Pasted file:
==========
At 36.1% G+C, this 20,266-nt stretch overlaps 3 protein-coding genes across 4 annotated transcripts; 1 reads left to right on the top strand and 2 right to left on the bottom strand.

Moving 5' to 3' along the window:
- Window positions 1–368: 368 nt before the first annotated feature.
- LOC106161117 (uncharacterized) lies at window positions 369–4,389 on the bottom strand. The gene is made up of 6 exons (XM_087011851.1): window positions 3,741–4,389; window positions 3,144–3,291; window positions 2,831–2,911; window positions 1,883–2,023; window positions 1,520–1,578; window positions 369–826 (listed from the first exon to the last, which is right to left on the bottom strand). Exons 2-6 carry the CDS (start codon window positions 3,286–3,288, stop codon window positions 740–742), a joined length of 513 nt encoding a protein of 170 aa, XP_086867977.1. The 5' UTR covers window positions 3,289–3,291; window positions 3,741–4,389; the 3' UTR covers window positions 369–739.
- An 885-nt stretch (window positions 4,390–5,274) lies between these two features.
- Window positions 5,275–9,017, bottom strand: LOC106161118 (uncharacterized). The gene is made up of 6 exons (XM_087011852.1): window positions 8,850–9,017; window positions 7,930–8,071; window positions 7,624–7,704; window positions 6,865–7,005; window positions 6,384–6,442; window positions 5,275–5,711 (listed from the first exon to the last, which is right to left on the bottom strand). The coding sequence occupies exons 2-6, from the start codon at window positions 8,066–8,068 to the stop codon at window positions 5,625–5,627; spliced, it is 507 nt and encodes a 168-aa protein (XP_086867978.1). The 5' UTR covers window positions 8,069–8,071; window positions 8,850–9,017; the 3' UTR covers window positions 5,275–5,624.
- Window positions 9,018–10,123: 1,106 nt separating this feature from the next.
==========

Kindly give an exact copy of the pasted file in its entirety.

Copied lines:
At 36.1% G+C, this 20,266-nt stretch overlaps 3 protein-coding genes across 4 annotated transcripts; 1 reads left to right on the top strand and 2 right to left on the bottom strand.

Moving 5' to 3' along the window:
- Window positions 1–368: 368 nt before the first annotated feature.
- LOC106161117 (uncharacterized) lies at window positions 369–4,389 on the bottom strand. The gene is made up of 6 exons (XM_087011851.1): window positions 3,741–4,389; window positions 3,144–3,291; window positions 2,831–2,911; window positions 1,883–2,023; window positions 1,520–1,578; window positions 369–826 (listed from the first exon to the last, which is right to left on the bottom strand). Exons 2-6 carry the CDS (start codon window positions 3,286–3,288, stop codon window positions 740–742), a joined length of 513 nt encoding a protein of 170 aa, XP_086867977.1. The 5' UTR covers window positions 3,289–3,291; window positions 3,741–4,389; the 3' UTR covers window positions 369–739.
- An 885-nt stretch (window positions 4,390–5,274) lies between these two features.
- Window positions 5,275–9,017, bottom strand: LOC106161118 (uncharacterized). The gene is made up of 6 exons (XM_087011852.1): window positions 8,850–9,017; window positions 7,930–8,071; window positions 7,624–7,704; window positions 6,865–7,005; window positions 6,384–6,442; window positions 5,275–5,711 (listed from the first exon to the last, which is right to left on the bottom strand). The coding sequence occupies exons 2-6, from the start codon at window positions 8,066–8,068 to the stop codon at window positions 5,625–5,627; spliced, it is 507 nt and encodes a 168-aa protein (XP_086867978.1). The 5' UTR covers window positions 8,069–8,071; window positions 8,850–9,017; the 3' UTR covers window positions 5,275–5,624.
- Window positions 9,018–10,123: 1,106 nt separating this feature from the next.